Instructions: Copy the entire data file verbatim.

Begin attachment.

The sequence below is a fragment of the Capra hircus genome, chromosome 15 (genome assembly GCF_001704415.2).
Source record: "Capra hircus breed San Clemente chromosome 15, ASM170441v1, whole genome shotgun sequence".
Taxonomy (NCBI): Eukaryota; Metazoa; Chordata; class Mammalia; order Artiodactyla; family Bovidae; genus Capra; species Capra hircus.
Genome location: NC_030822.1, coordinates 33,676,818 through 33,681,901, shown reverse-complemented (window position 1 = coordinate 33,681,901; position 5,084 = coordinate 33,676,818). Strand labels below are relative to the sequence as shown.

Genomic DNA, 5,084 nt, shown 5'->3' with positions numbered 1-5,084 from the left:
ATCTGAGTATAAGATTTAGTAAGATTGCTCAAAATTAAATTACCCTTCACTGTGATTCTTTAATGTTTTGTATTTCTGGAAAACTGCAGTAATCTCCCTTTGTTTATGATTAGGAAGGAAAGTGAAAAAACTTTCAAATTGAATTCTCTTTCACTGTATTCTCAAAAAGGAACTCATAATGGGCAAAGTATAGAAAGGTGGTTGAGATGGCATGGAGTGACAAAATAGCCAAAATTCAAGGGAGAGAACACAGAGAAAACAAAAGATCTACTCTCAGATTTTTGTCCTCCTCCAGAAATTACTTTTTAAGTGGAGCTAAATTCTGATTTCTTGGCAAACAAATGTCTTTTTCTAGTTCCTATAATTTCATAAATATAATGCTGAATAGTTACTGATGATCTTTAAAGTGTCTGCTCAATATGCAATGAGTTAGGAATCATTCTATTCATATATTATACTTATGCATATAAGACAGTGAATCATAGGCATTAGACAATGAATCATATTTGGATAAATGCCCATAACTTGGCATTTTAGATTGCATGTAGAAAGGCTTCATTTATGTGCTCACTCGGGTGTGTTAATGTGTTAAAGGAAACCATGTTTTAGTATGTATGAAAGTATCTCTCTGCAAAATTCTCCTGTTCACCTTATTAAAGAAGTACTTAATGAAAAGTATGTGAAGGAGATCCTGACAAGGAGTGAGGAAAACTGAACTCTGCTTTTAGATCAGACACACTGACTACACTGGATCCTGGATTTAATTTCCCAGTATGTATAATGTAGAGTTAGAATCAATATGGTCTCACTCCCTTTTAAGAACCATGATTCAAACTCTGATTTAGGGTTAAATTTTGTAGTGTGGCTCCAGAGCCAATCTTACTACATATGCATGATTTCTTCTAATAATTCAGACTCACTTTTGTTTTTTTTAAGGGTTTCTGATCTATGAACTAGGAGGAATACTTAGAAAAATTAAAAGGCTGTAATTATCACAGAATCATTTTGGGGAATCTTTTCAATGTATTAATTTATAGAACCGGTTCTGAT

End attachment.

The sequence below is a fragment of the Capra hircus genome, chromosome 15 (genome assembly GCF_001704415.2).
Source record: "Capra hircus breed San Clemente chromosome 15, ASM170441v1, whole genome shotgun sequence".
Taxonomy (NCBI): Eukaryota; Metazoa; Chordata; class Mammalia; order Artiodactyla; family Bovidae; genus Capra; species Capra hircus.
Genome location: NC_030822.1, coordinates 33,676,818 through 33,681,901, shown reverse-complemented (window position 1 = coordinate 33,681,901; position 5,084 = coordinate 33,676,818). Strand labels below are relative to the sequence as shown.

Genomic DNA, 5,084 nt, shown 5'->3' with positions numbered 1-5,084 from the left:
ATCTGAGTATAAGATTTAGTAAGATTGCTCAAAATTAAATTACCCTTCACTGTGATTCTTTAATGTTTTGTATTTCTGGAAAACTGCAGTAATCTCCCTTTGTTTATGATTAGGAAGGAAAGTGAAAAAACTTTCAAATTGAATTCTCTTTCACTGTATTCTCAAAAAGGAACTCATAATGGGCAAAGTATAGAAAGGTGGTTGAGATGGCATGGAGTGACAAAATAGCCAAAATTCAAGGGAGAGAACACAGAGAAAACAAAAGATCTACTCTCAGATTTTTGTCCTCCTCCAGAAATTACTTTTTAAGTGGAGCTAAATTCTGATTTCTTGGCAAACAAATGTCTTTTTCTAGTTCCTATAATTTCATAAATATAATGCTGAATAGTTACTGATGATCTTTAAAGTGTCTGCTCAATATGCAATGAGTTAGGAATCATTCTATTCATATATTATACTTATGCATATAAGACAGTGAATCATAGGCATTAGACAATGAATCATATTTGGATAAATGCCCATAACTTGGCATTTTAGATTGCATGTAGAAAGGCTTCATTTATGTGCTCACTCGGGTGTGTTAATGTGTTAAAGGAAACCATGTTTTAGTATGTATGAAAGTATCTCTCTGCAAAATTCTCCTGTTCACCTTATTAAAGAAGTACTTAATGAAAAGTATGTGAAGGAGATCCTGACAAGGAGTGAGGAAAACTGAACTCTGCTTTTAGATCAGACACACTGACTACACTGGATCCTGGATTTAATTTCCCAGTATGTATAATGTAGAGTTAGAATCAATATGGTCTCACTCCCTTTTAAGAACCATGATTCAAACTCTGATTTAGGGTTAAATTTTGTAGTGTGGCTCCAGAGCCAATCTTACTACATATGCATGATTTCTTCTAATAATTCAGACTCACTTTTGTTTTTTTTAAGGGTTTCTGATCTATGAACTAGGAGGAATACTTAGAAAAATTAAAAGGCTGTAATTATCACAGAATCATTTTGGGGAATCTTTTCAATGTATTAATTTATAGAACCGGTTCTGAT